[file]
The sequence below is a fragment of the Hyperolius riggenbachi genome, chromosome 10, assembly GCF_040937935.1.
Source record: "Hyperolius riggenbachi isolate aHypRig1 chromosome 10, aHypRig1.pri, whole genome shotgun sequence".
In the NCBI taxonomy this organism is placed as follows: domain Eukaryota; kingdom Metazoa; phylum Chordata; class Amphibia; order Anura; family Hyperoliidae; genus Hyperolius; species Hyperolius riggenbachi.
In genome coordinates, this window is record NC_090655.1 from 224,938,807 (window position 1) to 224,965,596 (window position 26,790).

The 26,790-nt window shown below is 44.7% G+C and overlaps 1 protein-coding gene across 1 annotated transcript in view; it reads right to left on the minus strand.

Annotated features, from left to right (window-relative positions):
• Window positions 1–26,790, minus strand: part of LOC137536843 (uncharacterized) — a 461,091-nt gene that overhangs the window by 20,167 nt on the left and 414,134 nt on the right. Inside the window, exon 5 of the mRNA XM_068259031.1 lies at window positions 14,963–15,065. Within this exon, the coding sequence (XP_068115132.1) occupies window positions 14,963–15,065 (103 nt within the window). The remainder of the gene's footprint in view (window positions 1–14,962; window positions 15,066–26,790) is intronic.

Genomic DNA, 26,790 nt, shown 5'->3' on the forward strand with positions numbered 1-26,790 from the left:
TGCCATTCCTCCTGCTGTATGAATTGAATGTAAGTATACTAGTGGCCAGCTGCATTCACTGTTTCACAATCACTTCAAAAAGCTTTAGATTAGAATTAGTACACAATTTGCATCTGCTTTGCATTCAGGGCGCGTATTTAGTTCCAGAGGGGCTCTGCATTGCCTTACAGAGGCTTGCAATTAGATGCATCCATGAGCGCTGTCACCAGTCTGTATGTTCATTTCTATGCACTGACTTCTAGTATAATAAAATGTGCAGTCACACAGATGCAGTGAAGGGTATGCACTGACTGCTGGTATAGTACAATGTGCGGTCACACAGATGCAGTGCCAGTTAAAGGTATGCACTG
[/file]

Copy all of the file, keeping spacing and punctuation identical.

The sequence below is a fragment of the Hyperolius riggenbachi genome, chromosome 10, assembly GCF_040937935.1.
Source record: "Hyperolius riggenbachi isolate aHypRig1 chromosome 10, aHypRig1.pri, whole genome shotgun sequence".
In the NCBI taxonomy this organism is placed as follows: domain Eukaryota; kingdom Metazoa; phylum Chordata; class Amphibia; order Anura; family Hyperoliidae; genus Hyperolius; species Hyperolius riggenbachi.
In genome coordinates, this window is record NC_090655.1 from 224,938,807 (window position 1) to 224,965,596 (window position 26,790).

The 26,790-nt window shown below is 44.7% G+C and overlaps 1 protein-coding gene across 1 annotated transcript in view; it reads right to left on the minus strand.

Annotated features, from left to right (window-relative positions):
• Window positions 1–26,790, minus strand: part of LOC137536843 (uncharacterized) — a 461,091-nt gene that overhangs the window by 20,167 nt on the left and 414,134 nt on the right. Inside the window, exon 5 of the mRNA XM_068259031.1 lies at window positions 14,963–15,065. Within this exon, the coding sequence (XP_068115132.1) occupies window positions 14,963–15,065 (103 nt within the window). The remainder of the gene's footprint in view (window positions 1–14,962; window positions 15,066–26,790) is intronic.

Genomic DNA, 26,790 nt, shown 5'->3' on the forward strand with positions numbered 1-26,790 from the left:
TGCCATTCCTCCTGCTGTATGAATTGAATGTAAGTATACTAGTGGCCAGCTGCATTCACTGTTTCACAATCACTTCAAAAAGCTTTAGATTAGAATTAGTACACAATTTGCATCTGCTTTGCATTCAGGGCGCGTATTTAGTTCCAGAGGGGCTCTGCATTGCCTTACAGAGGCTTGCAATTAGATGCATCCATGAGCGCTGTCACCAGTCTGTATGTTCATTTCTATGCACTGACTTCTAGTATAATAAAATGTGCAGTCACACAGATGCAGTGAAGGGTATGCACTGACTGCTGGTATAGTACAATGTGCGGTCACACAGATGCAGTGCCAGTTAAAGGTATGCACTG